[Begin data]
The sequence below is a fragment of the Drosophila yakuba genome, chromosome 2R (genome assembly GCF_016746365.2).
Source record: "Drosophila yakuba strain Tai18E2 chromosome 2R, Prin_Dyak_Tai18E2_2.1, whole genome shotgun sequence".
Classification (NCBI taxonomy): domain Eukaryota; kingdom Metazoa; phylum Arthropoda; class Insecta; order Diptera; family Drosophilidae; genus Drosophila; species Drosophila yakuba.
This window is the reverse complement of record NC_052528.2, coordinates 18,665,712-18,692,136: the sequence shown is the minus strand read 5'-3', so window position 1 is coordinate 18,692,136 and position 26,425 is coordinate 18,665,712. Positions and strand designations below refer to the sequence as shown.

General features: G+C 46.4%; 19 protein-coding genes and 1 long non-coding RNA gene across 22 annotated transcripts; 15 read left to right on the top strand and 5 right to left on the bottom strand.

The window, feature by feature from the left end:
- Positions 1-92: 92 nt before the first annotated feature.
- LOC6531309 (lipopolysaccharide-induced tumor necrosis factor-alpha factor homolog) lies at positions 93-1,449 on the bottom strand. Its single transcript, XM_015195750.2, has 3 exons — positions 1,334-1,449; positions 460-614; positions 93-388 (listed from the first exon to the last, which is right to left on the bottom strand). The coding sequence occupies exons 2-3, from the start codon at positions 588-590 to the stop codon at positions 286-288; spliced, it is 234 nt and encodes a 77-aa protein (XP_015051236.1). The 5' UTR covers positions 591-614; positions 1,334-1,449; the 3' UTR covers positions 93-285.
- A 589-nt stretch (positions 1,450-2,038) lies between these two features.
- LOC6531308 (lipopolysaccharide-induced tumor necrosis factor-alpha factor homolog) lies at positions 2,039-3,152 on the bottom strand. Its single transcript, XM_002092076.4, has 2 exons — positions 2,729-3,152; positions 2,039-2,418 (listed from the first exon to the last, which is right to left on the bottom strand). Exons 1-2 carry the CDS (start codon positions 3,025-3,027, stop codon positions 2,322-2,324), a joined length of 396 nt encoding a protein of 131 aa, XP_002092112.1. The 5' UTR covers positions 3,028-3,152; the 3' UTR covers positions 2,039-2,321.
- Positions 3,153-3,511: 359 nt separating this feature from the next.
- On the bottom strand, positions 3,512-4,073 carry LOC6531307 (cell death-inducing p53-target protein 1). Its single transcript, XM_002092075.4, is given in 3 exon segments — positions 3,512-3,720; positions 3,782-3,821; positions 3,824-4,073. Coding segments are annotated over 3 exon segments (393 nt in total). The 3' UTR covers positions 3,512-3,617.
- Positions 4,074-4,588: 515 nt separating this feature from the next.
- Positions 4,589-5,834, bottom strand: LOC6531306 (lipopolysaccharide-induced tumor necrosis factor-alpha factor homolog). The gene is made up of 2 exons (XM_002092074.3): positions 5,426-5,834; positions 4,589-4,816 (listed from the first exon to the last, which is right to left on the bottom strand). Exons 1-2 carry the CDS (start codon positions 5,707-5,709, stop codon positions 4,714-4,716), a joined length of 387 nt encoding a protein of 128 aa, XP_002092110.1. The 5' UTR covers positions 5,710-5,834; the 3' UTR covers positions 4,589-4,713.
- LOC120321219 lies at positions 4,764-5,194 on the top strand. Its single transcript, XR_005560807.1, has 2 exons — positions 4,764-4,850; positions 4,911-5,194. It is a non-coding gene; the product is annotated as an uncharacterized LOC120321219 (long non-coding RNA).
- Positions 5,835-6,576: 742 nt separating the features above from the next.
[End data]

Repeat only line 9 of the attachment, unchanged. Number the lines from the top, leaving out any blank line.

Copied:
- A 589-nt stretch (positions 1,450-2,038) lies between these two features.